Pablo, CD, recorded January 18-20, 1977.
Jazz pianist/bandleader Count Basie (1904 -1984) appeared in the 1943 film, Stage Door Canteen, performing with singer Ethel Waters and his orchestra and doing a captivating solo turn. I say captivating because, whenever his short , stubby fingers touched a key, he drew out a most delectable note while sustaining the happiest smile. This enjoyment quickly spread to band members and audiences alike.
His best qualities, ones that were sustained in a huge legacy of recordings and concerts throughout a more than 60-year career, were an infectious rhythmic beat, an enthusiastic team spirit and a long list of talented, inspired singers and instrumentalists- vocalists Jimmy Rushing, Big Joe Turner, Joe Williams, Helen Humes, and Thelma Carpenter; saxist Lester Young; guitarist Freddie Green; and Buck Clayton and Harry Sweets Edison on trumpet.
The above CD, a typically good one, contains eight selections, including such staples as Sweet Georgia Brown and Ja-Da.
In 1970, Basie collaborated with Frank Sinatra at a pair of benefit concerts. The singer would later comment: “I have a funny feeling that those two nights could have been my finest hour, really. It went so well; it was so thrilling and exciting.”
The pianist was honored at the 1981 Kennedy Center Awards program.
Count Basie succumbed to pancreatic cancer in 1984 at the age of 79.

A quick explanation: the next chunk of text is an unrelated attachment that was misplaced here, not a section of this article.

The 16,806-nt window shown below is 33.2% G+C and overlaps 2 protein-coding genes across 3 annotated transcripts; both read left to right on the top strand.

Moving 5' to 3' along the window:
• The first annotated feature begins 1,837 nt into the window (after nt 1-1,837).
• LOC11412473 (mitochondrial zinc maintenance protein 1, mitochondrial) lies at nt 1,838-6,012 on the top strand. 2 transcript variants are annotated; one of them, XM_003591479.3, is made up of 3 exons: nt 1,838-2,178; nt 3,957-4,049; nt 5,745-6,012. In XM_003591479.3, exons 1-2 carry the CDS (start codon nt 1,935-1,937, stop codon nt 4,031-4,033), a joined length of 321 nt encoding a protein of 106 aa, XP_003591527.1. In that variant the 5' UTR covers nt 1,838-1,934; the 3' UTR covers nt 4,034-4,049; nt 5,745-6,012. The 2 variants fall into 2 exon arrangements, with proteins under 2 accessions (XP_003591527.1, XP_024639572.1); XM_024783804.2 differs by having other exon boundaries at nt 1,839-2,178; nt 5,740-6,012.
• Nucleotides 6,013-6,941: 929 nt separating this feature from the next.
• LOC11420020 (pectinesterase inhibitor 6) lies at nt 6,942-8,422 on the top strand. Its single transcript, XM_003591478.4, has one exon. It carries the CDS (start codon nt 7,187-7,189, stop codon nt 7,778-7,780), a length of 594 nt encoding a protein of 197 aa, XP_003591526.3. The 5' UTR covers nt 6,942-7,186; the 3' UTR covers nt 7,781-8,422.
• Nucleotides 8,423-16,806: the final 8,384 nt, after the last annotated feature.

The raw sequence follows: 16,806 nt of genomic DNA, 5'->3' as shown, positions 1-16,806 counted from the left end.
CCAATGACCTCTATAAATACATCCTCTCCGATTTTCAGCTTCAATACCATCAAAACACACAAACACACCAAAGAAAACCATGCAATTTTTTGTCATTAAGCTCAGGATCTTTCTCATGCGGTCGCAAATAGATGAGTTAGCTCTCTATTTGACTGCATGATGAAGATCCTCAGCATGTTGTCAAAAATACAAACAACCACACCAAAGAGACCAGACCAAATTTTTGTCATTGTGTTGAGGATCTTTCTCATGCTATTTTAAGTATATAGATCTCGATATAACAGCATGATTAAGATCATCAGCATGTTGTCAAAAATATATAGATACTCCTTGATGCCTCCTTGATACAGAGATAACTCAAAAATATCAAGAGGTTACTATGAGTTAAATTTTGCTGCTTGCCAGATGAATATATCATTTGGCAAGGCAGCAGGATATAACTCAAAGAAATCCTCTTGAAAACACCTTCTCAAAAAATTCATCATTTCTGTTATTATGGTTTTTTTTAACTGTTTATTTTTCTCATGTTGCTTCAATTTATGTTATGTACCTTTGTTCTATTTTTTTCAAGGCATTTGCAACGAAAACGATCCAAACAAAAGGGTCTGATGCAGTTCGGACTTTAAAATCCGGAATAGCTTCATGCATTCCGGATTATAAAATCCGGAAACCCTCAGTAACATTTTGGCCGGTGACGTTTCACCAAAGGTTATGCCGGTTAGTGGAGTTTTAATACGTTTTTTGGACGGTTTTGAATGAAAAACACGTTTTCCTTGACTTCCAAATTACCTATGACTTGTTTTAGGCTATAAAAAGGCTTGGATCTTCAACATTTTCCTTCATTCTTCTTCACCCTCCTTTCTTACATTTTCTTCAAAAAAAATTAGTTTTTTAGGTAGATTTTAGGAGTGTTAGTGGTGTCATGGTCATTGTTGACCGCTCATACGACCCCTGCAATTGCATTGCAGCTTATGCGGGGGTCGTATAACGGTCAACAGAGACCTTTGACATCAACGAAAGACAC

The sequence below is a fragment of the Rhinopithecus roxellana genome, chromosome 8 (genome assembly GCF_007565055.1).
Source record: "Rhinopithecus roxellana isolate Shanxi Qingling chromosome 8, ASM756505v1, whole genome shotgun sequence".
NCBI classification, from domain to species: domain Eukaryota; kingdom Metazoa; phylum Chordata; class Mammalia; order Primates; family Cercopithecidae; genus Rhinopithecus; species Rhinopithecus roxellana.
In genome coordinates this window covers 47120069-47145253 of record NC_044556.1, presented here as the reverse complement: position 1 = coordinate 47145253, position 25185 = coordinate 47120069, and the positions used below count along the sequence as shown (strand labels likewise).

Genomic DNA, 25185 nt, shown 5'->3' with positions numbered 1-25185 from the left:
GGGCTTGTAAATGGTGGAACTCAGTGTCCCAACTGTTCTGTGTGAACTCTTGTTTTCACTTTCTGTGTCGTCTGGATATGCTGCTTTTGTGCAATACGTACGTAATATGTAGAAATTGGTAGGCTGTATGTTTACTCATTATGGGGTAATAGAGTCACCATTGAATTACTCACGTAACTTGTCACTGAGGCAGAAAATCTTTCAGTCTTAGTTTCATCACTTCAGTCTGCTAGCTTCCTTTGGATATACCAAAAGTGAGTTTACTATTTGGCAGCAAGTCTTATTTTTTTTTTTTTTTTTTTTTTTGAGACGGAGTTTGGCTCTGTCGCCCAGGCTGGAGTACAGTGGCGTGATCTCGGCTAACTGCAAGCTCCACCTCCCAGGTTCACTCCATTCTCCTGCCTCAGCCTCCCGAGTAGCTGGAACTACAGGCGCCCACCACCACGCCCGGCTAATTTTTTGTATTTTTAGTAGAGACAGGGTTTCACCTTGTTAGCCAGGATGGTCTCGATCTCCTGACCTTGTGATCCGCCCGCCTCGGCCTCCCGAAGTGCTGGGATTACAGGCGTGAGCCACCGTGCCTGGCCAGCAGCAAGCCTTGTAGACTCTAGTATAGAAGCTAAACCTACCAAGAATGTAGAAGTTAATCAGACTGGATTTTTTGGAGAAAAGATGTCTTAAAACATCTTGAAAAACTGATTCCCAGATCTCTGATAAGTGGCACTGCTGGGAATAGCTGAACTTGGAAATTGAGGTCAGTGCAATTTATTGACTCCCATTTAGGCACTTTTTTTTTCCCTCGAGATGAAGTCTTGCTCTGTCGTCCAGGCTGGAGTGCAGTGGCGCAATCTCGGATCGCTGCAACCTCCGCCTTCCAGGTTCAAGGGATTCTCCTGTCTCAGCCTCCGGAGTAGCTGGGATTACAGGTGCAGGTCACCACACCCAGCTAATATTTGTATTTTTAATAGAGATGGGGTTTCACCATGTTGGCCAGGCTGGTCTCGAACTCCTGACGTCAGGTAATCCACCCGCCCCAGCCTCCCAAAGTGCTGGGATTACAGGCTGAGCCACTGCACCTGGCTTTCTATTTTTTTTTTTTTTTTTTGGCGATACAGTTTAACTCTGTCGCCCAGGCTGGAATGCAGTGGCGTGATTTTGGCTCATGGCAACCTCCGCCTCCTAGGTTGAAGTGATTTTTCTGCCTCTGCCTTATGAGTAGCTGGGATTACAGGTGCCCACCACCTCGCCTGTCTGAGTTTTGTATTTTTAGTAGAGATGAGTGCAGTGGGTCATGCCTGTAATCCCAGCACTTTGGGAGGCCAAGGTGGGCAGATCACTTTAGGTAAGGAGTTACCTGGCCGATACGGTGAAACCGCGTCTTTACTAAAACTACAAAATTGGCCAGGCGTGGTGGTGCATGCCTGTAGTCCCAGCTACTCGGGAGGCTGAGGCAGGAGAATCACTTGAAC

Andre Cluytens conducting the Paris Conservatory Orchestra; French Columbia, 2 LP set, recorded 1962-63.
As much as I cherish other gifted interpreters of Debussy and Ravel – examples being Monteux, Munch, Ansermet, Boulez, Abbado etc., – I return to Andre Cluytens (1905 -1967) most often. He conducted both composers with consistent elegance, power, beauty, clarity. And his meticulously prepared interpretations weren’t just bestowed on the French school. The Berlin Philharmonic Beethoven 9 Symphonies are now routinely considered among the top three or four sets, his collaboration with David Oistrakh in the same composer’s Violin Concerto is quite splendid and a set of Moussorgsky’s Boris Godunov with Christoff is a justified cornerstone among great recordings of Russian opera. Two personal, less mentioned favorites are a live Brahms 2nd Piano Concerto with Rubinstein and an exquisitely shaped Schumann Rhenish Symphony.
The above collection consists of the Mother Goose ballet, Valse Nobles et Sentimentales, Tombeau de Couperin, Menuet Antique, Alborada del Gracioso, Barque sue L’Ocean, and Pavane for a Dead Princess. Each piece is an inexhaustible masterwork, masterfully performed. And these recordings are available via several different CD editions.
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